Boomerangs were originally developed as hunting instruments because they could be thrown with force and would return to the hunter if they failed to hit the prey. Although tradition places boomerangs as originating in Australia, even older boomerangs have been found in Europe. Children can make boomerangs as crafts and may even be able to learn how to throw a boomerang and have it return.
Although very young children may have trouble with the precision required to create an operable boomerang, they can still make decorative boomerang crafts. Cut a curved boomerang shape from brown cardboard or construction paper for each child. Give children craft supplies such as coloured pipe cleaners, glitter, pom poms, glue and paint to decorate their boomerangs with bright patterns.
School-age kids can cut out a four-arm boomerang from an 8-inch square of cardboard. Cut a triangle out of each side of the cardboard square to make an X-shaped boomerang. Right-handed children fold down the right edge of each arm of the boomerang and left-handed children fold down the left edges. If desired, children can decorate their boomerangs with markers, paint or other craft supplies.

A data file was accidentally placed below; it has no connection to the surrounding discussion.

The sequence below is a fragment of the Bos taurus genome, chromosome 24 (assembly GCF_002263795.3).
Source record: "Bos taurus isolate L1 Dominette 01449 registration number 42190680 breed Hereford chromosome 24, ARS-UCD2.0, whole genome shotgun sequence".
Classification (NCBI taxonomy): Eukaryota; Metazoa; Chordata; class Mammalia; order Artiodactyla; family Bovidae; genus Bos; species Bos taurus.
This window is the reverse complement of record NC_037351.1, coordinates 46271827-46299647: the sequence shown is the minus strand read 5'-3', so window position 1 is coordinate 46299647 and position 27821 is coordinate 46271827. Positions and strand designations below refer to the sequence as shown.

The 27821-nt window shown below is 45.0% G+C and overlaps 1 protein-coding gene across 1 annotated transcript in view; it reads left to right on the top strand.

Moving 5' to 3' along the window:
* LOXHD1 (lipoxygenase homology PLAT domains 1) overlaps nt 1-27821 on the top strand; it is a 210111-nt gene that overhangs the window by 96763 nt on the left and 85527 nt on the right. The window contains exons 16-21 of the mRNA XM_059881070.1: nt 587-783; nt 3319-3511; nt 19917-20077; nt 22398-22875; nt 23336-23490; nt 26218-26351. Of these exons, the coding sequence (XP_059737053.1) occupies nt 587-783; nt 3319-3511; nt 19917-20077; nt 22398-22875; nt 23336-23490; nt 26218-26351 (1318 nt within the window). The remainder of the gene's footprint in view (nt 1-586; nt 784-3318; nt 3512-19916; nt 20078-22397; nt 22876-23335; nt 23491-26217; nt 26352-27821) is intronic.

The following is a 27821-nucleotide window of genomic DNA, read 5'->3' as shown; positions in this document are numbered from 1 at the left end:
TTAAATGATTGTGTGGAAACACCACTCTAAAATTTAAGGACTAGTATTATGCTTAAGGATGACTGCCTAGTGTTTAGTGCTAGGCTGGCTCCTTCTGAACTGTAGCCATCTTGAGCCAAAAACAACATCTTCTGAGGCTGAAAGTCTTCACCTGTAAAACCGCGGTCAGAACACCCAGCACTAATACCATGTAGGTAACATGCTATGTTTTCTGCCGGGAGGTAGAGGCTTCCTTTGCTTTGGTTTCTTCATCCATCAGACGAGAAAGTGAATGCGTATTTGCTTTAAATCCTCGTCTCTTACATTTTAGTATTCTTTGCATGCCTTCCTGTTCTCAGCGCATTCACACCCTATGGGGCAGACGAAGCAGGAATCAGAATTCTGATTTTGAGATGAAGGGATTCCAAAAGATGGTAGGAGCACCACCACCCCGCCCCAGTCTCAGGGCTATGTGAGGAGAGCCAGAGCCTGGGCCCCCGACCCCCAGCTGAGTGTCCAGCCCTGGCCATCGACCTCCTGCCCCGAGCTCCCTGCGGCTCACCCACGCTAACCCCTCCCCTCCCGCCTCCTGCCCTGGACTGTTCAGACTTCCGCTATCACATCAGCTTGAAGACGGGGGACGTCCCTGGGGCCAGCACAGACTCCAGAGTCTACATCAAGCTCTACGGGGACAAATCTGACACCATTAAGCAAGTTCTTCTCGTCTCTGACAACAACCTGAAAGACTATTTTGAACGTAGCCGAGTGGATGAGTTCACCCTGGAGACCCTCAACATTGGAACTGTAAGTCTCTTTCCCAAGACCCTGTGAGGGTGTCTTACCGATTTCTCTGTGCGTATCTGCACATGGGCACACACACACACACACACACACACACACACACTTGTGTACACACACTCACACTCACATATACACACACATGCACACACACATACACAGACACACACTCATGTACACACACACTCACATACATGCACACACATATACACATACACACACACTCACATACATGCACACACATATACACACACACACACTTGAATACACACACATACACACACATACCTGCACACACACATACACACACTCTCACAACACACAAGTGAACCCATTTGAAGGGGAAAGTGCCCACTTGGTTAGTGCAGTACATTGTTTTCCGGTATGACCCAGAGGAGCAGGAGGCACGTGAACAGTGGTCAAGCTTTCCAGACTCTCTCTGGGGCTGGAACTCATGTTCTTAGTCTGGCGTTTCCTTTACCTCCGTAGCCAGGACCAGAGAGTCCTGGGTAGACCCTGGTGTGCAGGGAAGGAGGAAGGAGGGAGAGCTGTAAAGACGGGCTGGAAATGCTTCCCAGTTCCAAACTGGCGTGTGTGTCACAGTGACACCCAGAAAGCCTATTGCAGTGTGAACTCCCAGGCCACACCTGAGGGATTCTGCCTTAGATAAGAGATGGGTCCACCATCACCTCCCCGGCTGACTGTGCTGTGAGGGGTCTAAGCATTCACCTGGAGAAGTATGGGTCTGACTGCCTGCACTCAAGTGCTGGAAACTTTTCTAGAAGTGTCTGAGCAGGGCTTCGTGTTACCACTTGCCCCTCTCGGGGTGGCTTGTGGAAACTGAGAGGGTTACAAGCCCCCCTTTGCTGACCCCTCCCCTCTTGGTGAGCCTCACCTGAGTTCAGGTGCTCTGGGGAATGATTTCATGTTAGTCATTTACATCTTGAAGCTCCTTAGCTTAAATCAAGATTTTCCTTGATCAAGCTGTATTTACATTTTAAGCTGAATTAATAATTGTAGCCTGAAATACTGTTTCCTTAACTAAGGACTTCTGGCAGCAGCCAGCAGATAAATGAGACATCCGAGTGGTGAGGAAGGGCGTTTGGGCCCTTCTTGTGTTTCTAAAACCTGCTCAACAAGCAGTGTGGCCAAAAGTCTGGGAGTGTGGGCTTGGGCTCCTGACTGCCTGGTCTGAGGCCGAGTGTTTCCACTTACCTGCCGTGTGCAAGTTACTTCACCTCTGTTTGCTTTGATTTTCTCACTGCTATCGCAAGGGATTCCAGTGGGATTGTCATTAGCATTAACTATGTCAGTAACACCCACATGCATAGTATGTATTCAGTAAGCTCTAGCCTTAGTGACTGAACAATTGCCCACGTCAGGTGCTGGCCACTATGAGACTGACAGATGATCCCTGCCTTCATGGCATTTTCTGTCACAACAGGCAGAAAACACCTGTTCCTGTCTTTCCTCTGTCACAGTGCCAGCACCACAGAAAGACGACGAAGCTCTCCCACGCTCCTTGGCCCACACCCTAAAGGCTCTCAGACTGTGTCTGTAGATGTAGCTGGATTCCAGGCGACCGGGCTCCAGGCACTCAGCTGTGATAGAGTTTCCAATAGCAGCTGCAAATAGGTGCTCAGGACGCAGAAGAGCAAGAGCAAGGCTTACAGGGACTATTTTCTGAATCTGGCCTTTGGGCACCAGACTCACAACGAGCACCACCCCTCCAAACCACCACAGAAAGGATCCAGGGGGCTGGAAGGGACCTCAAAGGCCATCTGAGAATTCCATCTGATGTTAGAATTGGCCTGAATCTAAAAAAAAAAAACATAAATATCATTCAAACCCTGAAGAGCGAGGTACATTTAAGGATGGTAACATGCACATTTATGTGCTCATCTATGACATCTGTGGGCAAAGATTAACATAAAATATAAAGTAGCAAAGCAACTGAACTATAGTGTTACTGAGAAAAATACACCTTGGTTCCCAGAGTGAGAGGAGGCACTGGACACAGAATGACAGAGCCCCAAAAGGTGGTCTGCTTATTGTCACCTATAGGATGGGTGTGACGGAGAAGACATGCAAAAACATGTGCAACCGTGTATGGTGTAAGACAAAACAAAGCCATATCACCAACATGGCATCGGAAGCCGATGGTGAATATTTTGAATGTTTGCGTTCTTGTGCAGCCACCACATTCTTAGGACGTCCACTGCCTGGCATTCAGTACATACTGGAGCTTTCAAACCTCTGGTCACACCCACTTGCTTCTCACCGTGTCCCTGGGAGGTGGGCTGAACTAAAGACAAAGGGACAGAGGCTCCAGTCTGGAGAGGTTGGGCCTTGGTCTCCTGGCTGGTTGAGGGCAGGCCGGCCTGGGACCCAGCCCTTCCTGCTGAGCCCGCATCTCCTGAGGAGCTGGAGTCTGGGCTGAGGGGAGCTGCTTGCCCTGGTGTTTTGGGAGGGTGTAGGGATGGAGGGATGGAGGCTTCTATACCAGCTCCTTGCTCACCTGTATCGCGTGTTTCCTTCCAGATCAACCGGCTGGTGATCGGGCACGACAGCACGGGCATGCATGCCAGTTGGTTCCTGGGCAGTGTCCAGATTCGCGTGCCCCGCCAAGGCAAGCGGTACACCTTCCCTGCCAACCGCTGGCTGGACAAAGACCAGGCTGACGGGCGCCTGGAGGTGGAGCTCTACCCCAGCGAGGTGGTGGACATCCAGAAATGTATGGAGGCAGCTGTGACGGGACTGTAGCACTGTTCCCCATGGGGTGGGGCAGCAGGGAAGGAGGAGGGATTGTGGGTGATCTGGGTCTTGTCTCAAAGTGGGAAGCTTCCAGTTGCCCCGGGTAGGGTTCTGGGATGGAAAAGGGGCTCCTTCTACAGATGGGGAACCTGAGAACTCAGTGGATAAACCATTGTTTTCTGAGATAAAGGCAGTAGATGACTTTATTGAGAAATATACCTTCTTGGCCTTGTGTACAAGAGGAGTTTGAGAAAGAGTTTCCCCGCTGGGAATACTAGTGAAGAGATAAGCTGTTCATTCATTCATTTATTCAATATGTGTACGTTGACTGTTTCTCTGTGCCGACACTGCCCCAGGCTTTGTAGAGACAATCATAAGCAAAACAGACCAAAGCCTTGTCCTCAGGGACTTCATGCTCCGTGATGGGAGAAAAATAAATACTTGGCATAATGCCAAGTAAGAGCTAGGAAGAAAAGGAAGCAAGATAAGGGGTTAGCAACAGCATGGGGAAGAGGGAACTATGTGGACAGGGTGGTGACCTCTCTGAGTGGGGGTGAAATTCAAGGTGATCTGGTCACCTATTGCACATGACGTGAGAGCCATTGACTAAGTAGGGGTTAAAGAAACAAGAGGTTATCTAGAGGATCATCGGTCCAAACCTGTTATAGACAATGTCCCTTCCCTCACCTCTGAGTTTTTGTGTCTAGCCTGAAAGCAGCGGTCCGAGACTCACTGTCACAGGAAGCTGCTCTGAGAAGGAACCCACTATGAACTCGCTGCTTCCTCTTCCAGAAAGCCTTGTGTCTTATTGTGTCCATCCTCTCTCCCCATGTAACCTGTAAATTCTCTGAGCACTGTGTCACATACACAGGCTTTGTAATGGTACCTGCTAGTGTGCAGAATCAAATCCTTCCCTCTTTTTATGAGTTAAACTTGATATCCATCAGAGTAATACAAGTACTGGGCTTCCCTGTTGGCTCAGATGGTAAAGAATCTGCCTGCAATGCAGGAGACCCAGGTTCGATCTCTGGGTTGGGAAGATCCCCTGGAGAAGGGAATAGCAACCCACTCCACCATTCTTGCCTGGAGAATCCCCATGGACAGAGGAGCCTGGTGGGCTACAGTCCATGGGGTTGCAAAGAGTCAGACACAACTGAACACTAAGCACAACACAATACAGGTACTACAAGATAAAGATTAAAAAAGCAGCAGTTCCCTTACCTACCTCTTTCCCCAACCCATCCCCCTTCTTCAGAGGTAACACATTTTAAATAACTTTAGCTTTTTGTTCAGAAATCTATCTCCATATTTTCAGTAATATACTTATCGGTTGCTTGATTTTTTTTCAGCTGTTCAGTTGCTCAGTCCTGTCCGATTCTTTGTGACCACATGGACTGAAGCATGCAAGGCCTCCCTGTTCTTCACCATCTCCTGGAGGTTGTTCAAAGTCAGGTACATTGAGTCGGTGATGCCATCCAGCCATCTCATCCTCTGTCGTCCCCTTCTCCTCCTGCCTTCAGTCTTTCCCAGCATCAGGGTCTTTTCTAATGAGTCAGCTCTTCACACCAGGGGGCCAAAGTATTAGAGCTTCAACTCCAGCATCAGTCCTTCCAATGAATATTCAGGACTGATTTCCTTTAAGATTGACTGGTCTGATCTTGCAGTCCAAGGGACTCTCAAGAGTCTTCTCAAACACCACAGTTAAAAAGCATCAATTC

The most effective boomerangs are made of wood, which is durable and allows children more control over the shape of the top of the arm so it will fly better. Draw a two-arm boomerang shape onto 1/4-inch plywood and cut it out with a saw. Sand each arm of the boomerang into an airfoil shape like an aeroplane wing by curving the front end and sanding down the back end to a point. For right-handed throwers, the front end should be on the upper edge of the right arm and the lower edge of the left arm when it is oriented like a "V," and the reverse is true for left-handed throwers. Kids who toss their boomerangs at different stages of the process can learn how sanding the arms helps make it fly and curve better.